Microsoft might be planning to roll out Windows 10 Creators Update to a lousy 13 phones

Just when we thought Microsoft’s Windows mobile platform couldn’t get any deader than it already is, at under one percent smartphone usage around the world, with the Lumia family effectively discontinued and the Surface Phone still a pipe dream, Redmond may have found a way to put that final nail in the coffin.

Rock-solid sources suggest “only a subset of existing handsets” are up for Windows 10 Creators updates in a few weeks, which hardly feels surprising. But the list is disappointingly short, even for a company that’s essentially abandoned this OS, and some of the omissions are shocking.

If ZDNet’s Mary Jo Foley is right, and she almost always is when it comes to stuff like this, the latest (last?) Windows 10 Mobile makeover will go out starting April 25 to Alcatel’s Idol 4S and Fierce XL, the HP Elite x3, Lenovo Softbank 503LV, MCJ Madosma Q601, Microsoft Lumia 550, 640/640 XL, 650, 950/950 XL, Trinity NuAns Neo, and VAIO Phone Biz. That’s it!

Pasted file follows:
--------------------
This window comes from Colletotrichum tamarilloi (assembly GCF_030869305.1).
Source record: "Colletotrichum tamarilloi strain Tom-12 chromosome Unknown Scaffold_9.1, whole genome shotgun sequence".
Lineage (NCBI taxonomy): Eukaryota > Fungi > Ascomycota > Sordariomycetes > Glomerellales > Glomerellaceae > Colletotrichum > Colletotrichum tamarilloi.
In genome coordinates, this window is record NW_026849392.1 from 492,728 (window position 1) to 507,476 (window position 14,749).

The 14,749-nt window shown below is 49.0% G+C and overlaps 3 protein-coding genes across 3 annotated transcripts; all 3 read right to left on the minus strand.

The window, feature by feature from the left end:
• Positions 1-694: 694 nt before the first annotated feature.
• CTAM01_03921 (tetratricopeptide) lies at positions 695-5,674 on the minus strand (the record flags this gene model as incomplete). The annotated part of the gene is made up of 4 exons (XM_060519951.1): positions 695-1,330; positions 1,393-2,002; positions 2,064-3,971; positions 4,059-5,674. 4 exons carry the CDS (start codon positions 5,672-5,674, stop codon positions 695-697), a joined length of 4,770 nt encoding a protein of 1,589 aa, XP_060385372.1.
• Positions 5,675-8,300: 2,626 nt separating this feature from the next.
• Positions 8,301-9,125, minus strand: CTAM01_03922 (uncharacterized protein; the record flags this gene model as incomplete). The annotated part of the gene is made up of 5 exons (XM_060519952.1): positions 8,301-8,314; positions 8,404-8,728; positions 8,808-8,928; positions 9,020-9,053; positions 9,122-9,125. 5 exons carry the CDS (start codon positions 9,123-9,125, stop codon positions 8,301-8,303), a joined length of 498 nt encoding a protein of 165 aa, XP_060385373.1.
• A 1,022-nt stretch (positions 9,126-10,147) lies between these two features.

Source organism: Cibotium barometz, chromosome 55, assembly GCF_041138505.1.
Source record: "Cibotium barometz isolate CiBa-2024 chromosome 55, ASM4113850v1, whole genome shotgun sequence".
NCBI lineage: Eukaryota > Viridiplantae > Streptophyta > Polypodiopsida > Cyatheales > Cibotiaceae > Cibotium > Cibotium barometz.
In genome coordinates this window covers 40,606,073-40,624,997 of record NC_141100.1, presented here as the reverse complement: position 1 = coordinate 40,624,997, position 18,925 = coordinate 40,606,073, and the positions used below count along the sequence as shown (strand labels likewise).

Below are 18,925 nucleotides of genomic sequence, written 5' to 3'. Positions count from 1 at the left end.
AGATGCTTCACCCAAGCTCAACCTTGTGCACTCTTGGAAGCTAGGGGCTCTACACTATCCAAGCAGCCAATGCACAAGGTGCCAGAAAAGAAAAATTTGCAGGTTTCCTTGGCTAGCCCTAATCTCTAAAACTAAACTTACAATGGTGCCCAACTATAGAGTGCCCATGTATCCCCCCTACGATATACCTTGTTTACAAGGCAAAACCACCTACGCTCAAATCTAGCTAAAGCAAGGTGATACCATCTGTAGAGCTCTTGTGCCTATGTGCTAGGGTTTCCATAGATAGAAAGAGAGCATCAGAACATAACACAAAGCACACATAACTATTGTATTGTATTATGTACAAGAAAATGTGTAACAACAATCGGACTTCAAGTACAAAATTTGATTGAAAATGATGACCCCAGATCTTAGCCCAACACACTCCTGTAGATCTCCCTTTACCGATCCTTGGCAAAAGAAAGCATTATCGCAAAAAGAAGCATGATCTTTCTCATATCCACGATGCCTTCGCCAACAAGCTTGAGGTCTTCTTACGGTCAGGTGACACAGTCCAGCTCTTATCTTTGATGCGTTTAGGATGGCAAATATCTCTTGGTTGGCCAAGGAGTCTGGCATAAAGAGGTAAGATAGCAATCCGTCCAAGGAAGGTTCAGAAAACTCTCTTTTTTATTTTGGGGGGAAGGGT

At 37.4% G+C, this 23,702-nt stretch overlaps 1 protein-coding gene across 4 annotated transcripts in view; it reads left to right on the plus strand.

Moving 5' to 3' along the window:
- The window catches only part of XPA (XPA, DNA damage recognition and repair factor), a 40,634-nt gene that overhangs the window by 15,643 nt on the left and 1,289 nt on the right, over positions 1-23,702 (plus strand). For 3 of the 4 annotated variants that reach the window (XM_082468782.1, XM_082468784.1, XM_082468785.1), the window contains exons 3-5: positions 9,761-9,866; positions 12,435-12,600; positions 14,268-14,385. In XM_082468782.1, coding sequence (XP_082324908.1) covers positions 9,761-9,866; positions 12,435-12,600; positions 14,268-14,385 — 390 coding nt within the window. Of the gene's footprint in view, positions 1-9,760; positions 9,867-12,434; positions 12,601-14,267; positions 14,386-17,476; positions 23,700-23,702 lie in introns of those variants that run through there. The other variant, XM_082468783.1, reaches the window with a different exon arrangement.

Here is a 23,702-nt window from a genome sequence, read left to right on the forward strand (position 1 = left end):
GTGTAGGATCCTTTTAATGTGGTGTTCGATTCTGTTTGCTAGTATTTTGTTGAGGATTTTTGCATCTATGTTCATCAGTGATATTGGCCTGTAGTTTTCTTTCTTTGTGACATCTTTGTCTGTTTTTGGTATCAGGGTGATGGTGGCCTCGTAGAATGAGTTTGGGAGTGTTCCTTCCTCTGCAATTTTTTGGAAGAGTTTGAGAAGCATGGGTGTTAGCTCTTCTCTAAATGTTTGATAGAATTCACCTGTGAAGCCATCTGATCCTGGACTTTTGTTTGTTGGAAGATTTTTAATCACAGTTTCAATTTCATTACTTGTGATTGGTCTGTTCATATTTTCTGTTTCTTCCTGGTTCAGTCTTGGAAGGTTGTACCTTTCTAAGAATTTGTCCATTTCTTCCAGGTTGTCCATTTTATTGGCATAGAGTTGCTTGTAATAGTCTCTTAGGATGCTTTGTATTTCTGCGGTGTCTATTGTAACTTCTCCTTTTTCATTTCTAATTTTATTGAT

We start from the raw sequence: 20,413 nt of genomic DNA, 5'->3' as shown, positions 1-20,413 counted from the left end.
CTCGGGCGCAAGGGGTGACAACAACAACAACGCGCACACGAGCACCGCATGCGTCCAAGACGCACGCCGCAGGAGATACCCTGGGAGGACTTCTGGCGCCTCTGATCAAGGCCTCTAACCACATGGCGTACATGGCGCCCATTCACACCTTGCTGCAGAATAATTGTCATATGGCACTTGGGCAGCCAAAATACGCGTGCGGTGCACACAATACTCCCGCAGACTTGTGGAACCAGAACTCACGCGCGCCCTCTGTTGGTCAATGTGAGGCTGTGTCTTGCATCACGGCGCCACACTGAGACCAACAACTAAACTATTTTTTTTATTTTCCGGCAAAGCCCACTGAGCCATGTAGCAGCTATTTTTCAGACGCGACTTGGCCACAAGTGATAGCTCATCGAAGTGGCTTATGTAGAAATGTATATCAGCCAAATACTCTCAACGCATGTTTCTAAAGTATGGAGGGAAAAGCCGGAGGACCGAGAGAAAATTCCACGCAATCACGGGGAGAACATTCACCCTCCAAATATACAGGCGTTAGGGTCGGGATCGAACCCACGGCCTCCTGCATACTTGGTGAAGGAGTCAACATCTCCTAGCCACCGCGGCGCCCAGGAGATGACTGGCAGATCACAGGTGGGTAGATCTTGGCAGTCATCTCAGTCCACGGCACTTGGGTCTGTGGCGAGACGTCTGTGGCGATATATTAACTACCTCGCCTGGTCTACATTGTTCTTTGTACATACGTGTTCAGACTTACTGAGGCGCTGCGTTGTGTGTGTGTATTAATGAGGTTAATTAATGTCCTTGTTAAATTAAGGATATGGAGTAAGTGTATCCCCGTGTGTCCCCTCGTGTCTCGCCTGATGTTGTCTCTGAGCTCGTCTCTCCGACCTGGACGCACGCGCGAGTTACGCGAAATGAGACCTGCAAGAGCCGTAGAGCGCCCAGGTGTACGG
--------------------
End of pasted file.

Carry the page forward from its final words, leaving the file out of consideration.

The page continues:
Basically, that’s 13 lousy handhelds, or 11 if you don’t consider XL versions separate phones, and the only ones that didn’t launch running W10M are the Lumia 640 and 640 XL. No “Creators” love for the 2015-deployed Lumia 540 or 430, let alone older models like the 930, 830 or 735.

But a bunch of non-Lumia devices powered by Windows 10 Mobile out the box are also inexplicably missing, including the high-end (-ish) Acer Jade Primo, Archos 50 Cesium or Funker W6.0 Pro 2. For its part, Microsoft hasn’t confirmed… or denied the rumor, merely stating that “a device may not be able to receive the Creators Update if the hardware is incompatible, lacking current drivers, or otherwise outside of the OEM support period.” Okay, so what’s wrong with the Primo again?

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About The Author
Adrian Diaconescu
Adrian has had an insatiable passion for writing since he was in school and found himself writing philosophical essays about the meaning of life and the differences between light and dark beer. Later, he realized this was pretty much his only marketable skill, so he first created a personal blog (in Romanian) and then discovered his true calling, which is writing about all things tech (in English).